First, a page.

The tube repair and reassembly went smoothly, I felt a real sense of accomplishment walking my bicycle to the corner gas-station so I could re-inflate the tire. I confidently refused when the attendant asked if I needed help. After all, I’d been using the air hose to top off my wounded tire for two weeks.
I pinched the valve stem with two fingers and connected the hose nozzle. Air rushed into the tube, the patch held, and the tire began to inflate. Pressing down with my thumb I could feel the tire firming up and was considering how much to add when the tube unexpectedly exploded and blew the tire off the rim with a loud bang.
The attendant ran over concerned I’d blown myself up. Reassured I wasn’t injured he pulled a pressure gauge from his shirt pocket, waved it in my direction and said, “You’ll want to use one of these in the future and you’re welcome to borrow one anytime.”
My ignorance cost more than a skinned knuckle. It cost the price of a new tube, an additional wrestling match with the tire and rim, and a ration of humility. I learned the lesson of over-inflation and purchased my very own pressure gauge for future use.
The entire physical world conforms to a cycle of perpetual rupture and repair. Anticipated and unexpected ruptures occur in our health, circumstance, and emotional well-being. We have limited actual control over this phenomenon. It’s wise to avoid interpreting rupture as a personal failure, learn from previous experience and above all live in the present.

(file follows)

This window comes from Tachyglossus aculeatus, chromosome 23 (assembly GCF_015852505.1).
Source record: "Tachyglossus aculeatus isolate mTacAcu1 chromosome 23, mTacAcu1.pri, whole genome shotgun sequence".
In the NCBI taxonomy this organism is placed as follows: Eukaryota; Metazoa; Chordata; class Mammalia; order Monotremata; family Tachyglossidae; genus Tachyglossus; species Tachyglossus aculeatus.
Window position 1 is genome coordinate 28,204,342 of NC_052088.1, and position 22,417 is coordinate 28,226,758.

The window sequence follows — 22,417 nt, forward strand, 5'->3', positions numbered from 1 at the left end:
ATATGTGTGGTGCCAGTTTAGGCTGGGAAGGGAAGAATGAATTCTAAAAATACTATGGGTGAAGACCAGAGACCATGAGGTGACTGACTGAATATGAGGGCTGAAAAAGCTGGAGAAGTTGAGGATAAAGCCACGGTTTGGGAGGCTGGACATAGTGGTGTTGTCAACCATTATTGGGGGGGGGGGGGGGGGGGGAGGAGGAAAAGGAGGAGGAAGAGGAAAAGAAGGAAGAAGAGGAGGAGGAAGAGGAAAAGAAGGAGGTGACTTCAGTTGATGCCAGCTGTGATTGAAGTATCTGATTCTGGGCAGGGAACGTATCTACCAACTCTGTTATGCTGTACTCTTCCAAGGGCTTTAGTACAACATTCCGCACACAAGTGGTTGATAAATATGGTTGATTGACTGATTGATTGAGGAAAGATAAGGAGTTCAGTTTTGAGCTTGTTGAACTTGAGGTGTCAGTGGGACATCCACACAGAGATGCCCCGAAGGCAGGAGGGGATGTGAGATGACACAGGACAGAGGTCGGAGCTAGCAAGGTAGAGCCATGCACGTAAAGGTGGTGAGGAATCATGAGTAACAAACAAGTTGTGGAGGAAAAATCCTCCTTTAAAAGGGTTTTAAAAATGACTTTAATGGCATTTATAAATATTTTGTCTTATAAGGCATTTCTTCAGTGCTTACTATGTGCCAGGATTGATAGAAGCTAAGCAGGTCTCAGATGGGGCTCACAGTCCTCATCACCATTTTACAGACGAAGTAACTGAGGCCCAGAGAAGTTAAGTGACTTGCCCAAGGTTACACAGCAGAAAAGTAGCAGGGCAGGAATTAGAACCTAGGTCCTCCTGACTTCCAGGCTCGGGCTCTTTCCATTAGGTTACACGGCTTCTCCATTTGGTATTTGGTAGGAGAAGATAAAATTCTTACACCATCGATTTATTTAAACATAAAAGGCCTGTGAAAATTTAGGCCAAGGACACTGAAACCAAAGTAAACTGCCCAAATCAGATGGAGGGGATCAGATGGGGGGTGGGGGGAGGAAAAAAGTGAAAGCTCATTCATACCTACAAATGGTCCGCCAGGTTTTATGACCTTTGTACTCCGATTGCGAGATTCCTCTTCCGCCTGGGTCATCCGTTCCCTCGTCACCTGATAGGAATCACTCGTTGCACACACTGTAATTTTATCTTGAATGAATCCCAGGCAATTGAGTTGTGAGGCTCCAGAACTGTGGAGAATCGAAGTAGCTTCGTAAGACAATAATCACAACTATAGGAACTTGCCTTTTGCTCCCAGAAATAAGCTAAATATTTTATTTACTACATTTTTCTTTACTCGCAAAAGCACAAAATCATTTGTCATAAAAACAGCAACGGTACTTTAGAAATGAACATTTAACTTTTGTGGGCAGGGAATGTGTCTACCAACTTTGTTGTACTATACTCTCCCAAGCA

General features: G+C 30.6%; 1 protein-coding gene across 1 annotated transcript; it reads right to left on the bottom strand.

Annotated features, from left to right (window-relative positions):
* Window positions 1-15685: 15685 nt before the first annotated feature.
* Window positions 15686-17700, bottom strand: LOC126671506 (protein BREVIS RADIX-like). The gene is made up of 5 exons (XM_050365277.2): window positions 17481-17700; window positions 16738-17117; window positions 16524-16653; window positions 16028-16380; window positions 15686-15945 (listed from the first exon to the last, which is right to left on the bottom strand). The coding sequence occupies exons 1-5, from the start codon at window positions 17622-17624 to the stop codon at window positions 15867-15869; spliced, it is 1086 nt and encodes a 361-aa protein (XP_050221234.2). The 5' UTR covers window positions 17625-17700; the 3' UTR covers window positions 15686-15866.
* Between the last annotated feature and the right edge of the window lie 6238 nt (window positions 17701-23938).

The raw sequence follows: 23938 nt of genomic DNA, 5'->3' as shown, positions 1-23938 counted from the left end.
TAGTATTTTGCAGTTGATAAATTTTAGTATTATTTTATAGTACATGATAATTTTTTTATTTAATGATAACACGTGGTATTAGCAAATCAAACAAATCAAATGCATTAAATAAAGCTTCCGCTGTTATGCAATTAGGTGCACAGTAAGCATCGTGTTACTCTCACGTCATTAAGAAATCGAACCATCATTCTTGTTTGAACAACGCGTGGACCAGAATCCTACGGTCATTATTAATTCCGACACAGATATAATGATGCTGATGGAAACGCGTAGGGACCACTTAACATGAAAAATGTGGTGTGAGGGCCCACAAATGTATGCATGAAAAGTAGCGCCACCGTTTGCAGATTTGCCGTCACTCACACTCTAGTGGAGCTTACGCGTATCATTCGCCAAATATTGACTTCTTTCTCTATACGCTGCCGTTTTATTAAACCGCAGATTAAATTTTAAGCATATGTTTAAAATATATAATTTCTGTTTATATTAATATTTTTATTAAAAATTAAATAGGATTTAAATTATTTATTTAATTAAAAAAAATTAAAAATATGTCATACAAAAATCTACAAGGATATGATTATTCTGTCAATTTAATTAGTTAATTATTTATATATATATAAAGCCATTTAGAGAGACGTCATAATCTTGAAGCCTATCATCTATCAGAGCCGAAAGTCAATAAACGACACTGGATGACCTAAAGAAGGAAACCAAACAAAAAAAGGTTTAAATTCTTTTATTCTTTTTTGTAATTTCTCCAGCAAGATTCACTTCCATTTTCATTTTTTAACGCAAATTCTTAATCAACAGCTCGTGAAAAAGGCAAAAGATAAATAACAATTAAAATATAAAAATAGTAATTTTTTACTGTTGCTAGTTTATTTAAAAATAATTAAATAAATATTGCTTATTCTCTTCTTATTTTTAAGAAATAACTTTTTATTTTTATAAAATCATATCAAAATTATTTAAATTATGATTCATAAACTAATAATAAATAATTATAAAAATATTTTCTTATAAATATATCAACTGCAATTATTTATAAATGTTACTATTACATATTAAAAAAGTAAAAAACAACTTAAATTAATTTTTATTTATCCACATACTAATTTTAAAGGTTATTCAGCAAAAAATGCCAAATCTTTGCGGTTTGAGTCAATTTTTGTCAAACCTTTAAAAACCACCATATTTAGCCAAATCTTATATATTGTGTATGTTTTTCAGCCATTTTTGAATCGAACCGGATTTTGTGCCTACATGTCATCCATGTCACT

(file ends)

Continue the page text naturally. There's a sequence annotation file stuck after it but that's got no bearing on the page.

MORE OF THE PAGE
Our choices matter. Work, home, family or alone in the woods the thumbprint of rupture appears all around us, and like rust, it never sleeps.
Rupture may begin as a slow leak or minor annoyance. Perhaps a squeal from under the hood, a harsh comment from a co-worker or an icy stare from a neighbour. A toothache can blossom into catastrophe with alarming speed if irritated by denial, neglect, or ignorance.
Procrastination may buy some time, but a slow leak in the status-quo is a clear signal maintenance or repair is required. Thankfully technicians and trained experts are available to repair the mechanical ruptures that come our way. For those inclined toward DIY, YouTube offers up advice on everything from a leaky toilet to sharpening a knife. Resources, advice, and suggested tools are never further away than a quick internet search.